Yael Naim // Remember and reconnect
by: Laura Kemp
You will definitely remember her massive hit song New Soul of 2008, when Apple used it in an advertisement for the launch of the Macbook Air laptop. But French- Israeli artist Yael Naim speaks like an old soul. Her words have an undefinable mix of accents. They come from a wise woman, and most of all, a creative one.
I am drinking cappuccino with Yael at Elephant’s and Castle in Greenwich Village. Earlier this morning I picked her up from the legendary recording studio Electric Lady Studios (think: Jimmy Hendrix and many more) where her new album Older was sound mixed. The album recently won ‘best female artist’ at Les Victories de la Musique in France. Not entirely accurate, because Yael works together closely with her husband David Donatien, but an important recognition nonetheless.
When she performs she sits and she stands, working multiple instruments and sings in English, French and Hebrew. Behind the piano, she repeatedly ties and unties her thick, long hair into a ponytail. The Yael we see on stage doesn’t look anything like somebody who would be happy to be a big brand’s commercial asset.
When being asked about New Soul and Apple she says: “I have no regrets. We did what we wanted and what we could at the moment we lived in.”
How were you feeling during that crazy period?
It wasn’t happiest period of my life. The ego was very happy and it was amazing to be so huge and travel all over the world. We recorded New Soul in our living room, and all of a sudden we were turned into this promotional machine. The risk is that you’re going to chase after it, because you want it again.
It was a choice we had to make. Do we want to provoke it again? And if so, would we lose ourselves artistically? Or do we just continue to do what we want and enjoy the freedom? We knew we didn’t want to get into a prison and start running after something that wasn’t planned from the beginning
It was incredible to experience something like that. But we’re also glad it’s over and done with.
So why are you here in New York? You are obviously performing and making music.
The reason we are here, is not to sell records, but because of the artistic vibe, to create and to meet other artists. We’ve played two wonderful shows in the City Winery. We can really open up now and allow ourselves to be inspired again. When we were here in 2008 everything was out of control. We had no time to reflect. Now is the first time that we are connected enough with ourselves in order to be here for the simplicity of being here.
What is it then, that you and David wanted to achieve with the new album?
The most important part for us is the creative process. We are happiest when we are in our house, making music. Of course, if songs stay in the room for too long it will be frustrating because you want them out in the world. it’s just like giving birth, the child needs to come out. And just like with children, the songs can become whatever they want to become once they’re out in the world.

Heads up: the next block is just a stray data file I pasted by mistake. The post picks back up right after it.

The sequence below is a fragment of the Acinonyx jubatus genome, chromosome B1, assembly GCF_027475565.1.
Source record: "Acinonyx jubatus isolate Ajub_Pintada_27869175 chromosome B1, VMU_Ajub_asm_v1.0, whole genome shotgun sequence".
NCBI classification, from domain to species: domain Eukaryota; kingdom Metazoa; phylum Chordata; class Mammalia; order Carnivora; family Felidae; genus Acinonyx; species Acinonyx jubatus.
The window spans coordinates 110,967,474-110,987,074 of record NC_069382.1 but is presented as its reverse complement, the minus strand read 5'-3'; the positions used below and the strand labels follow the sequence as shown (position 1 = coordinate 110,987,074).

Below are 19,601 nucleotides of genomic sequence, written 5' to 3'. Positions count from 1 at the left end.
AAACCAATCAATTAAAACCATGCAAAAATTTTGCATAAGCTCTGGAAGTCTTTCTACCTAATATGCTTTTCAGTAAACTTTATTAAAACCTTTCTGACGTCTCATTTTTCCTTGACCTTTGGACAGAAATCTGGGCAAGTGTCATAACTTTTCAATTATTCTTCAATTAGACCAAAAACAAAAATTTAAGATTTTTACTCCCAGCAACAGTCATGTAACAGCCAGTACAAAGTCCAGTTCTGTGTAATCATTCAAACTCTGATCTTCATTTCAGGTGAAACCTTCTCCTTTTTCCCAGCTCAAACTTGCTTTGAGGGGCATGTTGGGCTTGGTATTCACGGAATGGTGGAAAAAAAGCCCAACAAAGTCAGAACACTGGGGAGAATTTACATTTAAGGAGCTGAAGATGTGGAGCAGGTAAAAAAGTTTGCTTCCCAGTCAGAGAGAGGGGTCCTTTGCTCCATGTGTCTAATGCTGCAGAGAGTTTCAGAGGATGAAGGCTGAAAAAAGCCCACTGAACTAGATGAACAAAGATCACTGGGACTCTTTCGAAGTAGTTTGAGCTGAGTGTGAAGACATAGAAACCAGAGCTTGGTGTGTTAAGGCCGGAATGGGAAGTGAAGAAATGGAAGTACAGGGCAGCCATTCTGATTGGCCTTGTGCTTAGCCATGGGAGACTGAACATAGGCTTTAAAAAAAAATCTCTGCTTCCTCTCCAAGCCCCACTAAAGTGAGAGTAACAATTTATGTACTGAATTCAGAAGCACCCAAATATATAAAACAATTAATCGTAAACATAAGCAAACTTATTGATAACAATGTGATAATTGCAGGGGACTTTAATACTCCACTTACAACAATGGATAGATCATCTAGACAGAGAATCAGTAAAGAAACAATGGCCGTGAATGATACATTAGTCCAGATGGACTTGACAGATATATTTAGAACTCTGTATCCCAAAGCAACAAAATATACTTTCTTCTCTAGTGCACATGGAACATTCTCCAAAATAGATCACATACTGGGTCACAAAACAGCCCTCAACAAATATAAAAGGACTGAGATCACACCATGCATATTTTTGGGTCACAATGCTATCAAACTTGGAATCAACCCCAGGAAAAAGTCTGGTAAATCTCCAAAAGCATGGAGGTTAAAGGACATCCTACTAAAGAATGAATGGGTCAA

One of my favorite songs on the record is coward. I think it’s rare to hear an artist criticize him or herself in such a uncompromising way. Why did you see yourself as a coward?
I realize that this feeling of deep fear, came to me to during the early stages of big and important changes in my life. When my child was underway, I had to deal with coming to terms with my fear of becoming responsible for another human being than myself. And also, the fear of getting closer to death when you get older.
Most of Older’s themes seem to be about the beginning and the passing of time. What did you learn about living?
Well, when we recorded Older, I closely experienced both life and death. My grandmother passed away around the same time my child was born. This made me realize: I’m going to die one day and my daughter is also going to die one day. I felt absolutely crazy about having these thoughts. My daughter was barely born and I was already thinking about the fact that it’s going to be over one day. The realization was tough but also powerful. Suddenly I felt like I needed to swallow life and truly love the people that are in it.
How can young artists and creators, who feel pressured to become somebody, feel peaceful like you?
What I have learned from my little experience, is that you should walk without fear. I believe that, from the day we are born, we are all artists. Whether you serve coffee, paint, or raise a child: you can be creative in every dimension of life. There is a potential within us, maybe even a destiny. But when you reach a certain age, and life happens, you lose track. I think you have to find a way to remember who you are when you become far from yourself and become a person you don’t like. Just remember and reconnect again.
Yael Naim and David Donation are currently on tour in France and will be in the UK in May.
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